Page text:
Beloved Flower Lover,
Welcome to day 10 of your 21-day self-care programme. Taking time for yourself, for your transformation and using flowers is at the very heart of this 21-day programme.
Wherever you are right now, we are so grateful you are still here. Still on the programme. Well done! We are grateful that so many people have been reading this and are really thrilled that they can do so even as we sleep here in London. We always thank the people who created the Internet, Word press and for those teachers who have allowed so much of themselves to be shared with us.
We know that transformation is not just collecting more facts. Transformation comes from an experience that shift us on the inside. We use the natural beauty of flowers, along with the feelings of love to help to do just that. You may have noticed the glimmer in someones eyes when they either give or receive floral beauty. It’s this floral beauty that may help us to feel a little more able to explore all sorts of emotions. Having flowers in around may allow us to feel cared for as we explore feelings like anger, fear, sadness, loneliness, grief, love, joy, peace, happiness and bring them together into a successful marriage.
This was when the idea of creating a floral mandala came into the 21 day programme. We wanted a floral tool for bringing together into one whole image all our feelings about a given situation.
Now before we explain what a mandala is and how you can use it on the 21-day self care programme, we first want to touch on the imagination. It is a part of us that seems to have fallen out of favour in modern times where rational, linear, logical thinking has been precedent. William Blake the 19th century British poet, prophet and artist proposed that the “fall of mankind” was actually the fall from the imagination, the realm of the infinite into Reason, the realm of the already known. Self care often requires re-imagining our lives. Because as Einstein says, “Logic will get you from A-Z. Imagination will get you everywhere.”
What is a Mandala and how do they work?
The word Mandala (pronunciation mon- dah- lah) means “circle”. A Mandala represents wholeness, a diagram reminding us of our relation to infinity. It can also be created by individuals to symbolize their journeys through life. Mandalas can also tell a story of where an individual or group has been. In some cases they can be used to visualise the individual’s or group’s path in life.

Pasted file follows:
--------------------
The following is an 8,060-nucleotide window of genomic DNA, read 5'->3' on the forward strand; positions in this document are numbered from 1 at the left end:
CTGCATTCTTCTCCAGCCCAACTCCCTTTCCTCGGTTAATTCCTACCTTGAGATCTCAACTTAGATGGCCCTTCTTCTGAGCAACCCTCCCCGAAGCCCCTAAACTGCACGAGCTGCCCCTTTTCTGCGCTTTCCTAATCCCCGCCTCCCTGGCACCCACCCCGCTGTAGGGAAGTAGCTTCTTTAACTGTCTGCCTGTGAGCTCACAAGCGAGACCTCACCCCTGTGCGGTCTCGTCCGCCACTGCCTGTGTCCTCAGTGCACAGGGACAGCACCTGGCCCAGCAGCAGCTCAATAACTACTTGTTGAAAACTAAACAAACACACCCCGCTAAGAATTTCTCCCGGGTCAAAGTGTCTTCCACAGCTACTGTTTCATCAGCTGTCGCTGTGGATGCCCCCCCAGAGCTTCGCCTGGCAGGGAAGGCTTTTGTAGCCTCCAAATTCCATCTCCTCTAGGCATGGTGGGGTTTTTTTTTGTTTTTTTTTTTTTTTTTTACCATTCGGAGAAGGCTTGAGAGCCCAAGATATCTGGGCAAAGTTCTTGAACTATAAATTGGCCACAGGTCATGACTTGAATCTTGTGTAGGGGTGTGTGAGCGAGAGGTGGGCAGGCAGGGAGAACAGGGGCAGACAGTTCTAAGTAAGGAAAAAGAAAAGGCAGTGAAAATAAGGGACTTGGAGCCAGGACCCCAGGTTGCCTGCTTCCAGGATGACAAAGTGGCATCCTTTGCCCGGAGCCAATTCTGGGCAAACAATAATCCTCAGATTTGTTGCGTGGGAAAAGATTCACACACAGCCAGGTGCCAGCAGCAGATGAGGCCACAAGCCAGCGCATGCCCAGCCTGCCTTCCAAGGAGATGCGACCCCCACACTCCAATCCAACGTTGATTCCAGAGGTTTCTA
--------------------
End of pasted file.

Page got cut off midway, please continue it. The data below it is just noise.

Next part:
A mandala is far more than a simple shape. The design of the mandala is supposed to be visually appealing so as to absorb the mind in such a way that fear, worry, anger, grief, sadness and loneliness thoughts are unable to get through and instead the spiritual essence of joy and peace surrounds the individual looking at the mandala. This allows the mind to take a break while the creative mind is allowed to feel peaceful and speak clearly. Very clearly. When it speaks you can then take the time to listen to it’s message.
Create your own flower mandala
Begin by gathering flowers.
You can gather them from your own garden, or a friend’s garden, or the market stall/supermarket.
You can use whole flowers or pull the petals off and use the petals in your design.
You can also gather leaves, vines, sticks, rocks, plus crystals like ‘rose quartz’.
Decide where you will make your mandala. It could be on the grass outside, or on a tabletop in your house, or on a tray that could be carried from place to place.
A shallow bowl could be filled with water, to allow the blossoms to last a bit longer.
Think about a color scheme, based on the flowers that you have gathered.
Think about big pieces and small pieces.
Decide on the intention behind your mandala. It’s theme is totally your choice. Love, peace, gratitude, reconciliation between yourself and a dear one, your own well-being, your abundance, whatever. You choose. It’s yours and yours alone! Get creative with what you choose to create.
Choose a flower or petals for the very center of the mandala and put it in place. Then build circular layers out from there. Allow yourself to create anything that comes to you.
If you like, you can photograph your mandala when it’s done.
Sharing is optional! When you’re done creating your personal mandala reflect on it. If you do share with someone else, don’t spend time analyzing, wondering or explaining what you have done. It doesn’t have to make sense to anyone but you. It’s yours!
- When you are done sharing your personal mandala with others, make sure you display it somewhere where you can see it; good places include on your fridge, mobile phone, computer or anywhere where you will get a chance to absorb it on a daily basis.
- Of course, your mandala will change as you change and your life changes. Feel free to change it anyway you want or create a whole new personal mandala; it’s up to you and what works best for your current life and/or current situation!
- Enjoy its beauty for as long as it lasts, then gather up the wilting petals and leaves, and offer them to the wind or a stream, pond, lake or by the seashore. Your intentions of love, peace and joy will travel far and wide!
Lovely. We look forward to you having lots of fun creating your own mandala.
The London Flower Lover
p.s. The birthing of the 21-day Self-Care Programme was jointly inspired by conversations with Core Success, Mentoring and Training for Women: Manchester